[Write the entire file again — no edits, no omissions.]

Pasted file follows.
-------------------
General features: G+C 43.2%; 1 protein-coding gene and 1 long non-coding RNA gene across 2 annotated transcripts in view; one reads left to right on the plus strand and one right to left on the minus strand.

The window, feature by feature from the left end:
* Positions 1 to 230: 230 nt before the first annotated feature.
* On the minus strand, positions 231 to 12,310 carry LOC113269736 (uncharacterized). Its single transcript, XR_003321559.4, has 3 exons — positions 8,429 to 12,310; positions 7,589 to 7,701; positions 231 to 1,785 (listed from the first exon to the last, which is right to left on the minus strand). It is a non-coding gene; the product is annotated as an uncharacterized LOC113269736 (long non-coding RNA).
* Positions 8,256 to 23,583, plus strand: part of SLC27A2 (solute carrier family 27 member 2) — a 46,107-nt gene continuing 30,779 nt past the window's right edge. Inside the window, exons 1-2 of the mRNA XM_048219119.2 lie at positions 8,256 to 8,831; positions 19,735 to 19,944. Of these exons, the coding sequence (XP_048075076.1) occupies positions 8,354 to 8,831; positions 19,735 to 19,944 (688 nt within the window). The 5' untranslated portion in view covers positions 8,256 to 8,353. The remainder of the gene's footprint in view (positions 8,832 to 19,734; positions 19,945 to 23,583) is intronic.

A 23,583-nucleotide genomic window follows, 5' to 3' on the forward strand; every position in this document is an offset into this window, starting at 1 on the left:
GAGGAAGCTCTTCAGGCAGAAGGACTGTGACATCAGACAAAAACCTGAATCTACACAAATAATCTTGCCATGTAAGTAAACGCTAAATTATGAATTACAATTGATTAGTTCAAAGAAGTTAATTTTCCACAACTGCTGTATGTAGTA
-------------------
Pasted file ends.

General features: G+C 43.2%; 1 protein-coding gene and 1 long non-coding RNA gene across 2 annotated transcripts in view; one reads left to right on the plus strand and one right to left on the minus strand.

The window, feature by feature from the left end:
* Positions 1 to 230: 230 nt before the first annotated feature.
* On the minus strand, positions 231 to 12,310 carry LOC113269736 (uncharacterized). Its single transcript, XR_003321559.4, has 3 exons — positions 8,429 to 12,310; positions 7,589 to 7,701; positions 231 to 1,785 (listed from the first exon to the last, which is right to left on the minus strand). It is a non-coding gene; the product is annotated as an uncharacterized LOC113269736 (long non-coding RNA).
* Positions 8,256 to 23,583, plus strand: part of SLC27A2 (solute carrier family 27 member 2) — a 46,107-nt gene continuing 30,779 nt past the window's right edge. Inside the window, exons 1-2 of the mRNA XM_048219119.2 lie at positions 8,256 to 8,831; positions 19,735 to 19,944. Of these exons, the coding sequence (XP_048075076.1) occupies positions 8,354 to 8,831; positions 19,735 to 19,944 (688 nt within the window). The 5' untranslated portion in view covers positions 8,256 to 8,353. The remainder of the gene's footprint in view (positions 8,832 to 19,734; positions 19,945 to 23,583) is intronic.

A 23,583-nucleotide genomic window follows, 5' to 3' on the forward strand; every position in this document is an offset into this window, starting at 1 on the left:
GAGGAAGCTCTTCAGGCAGAAGGACTGTGACATCAGACAAAAACCTGAATCTACACAAATAATCTTGCCATGTAAGTAAACGCTAAATTATGAATTACAATTGATTAGTTCAAAGAAGTTAATTTTCCACAACTGCTGTATGTAGTA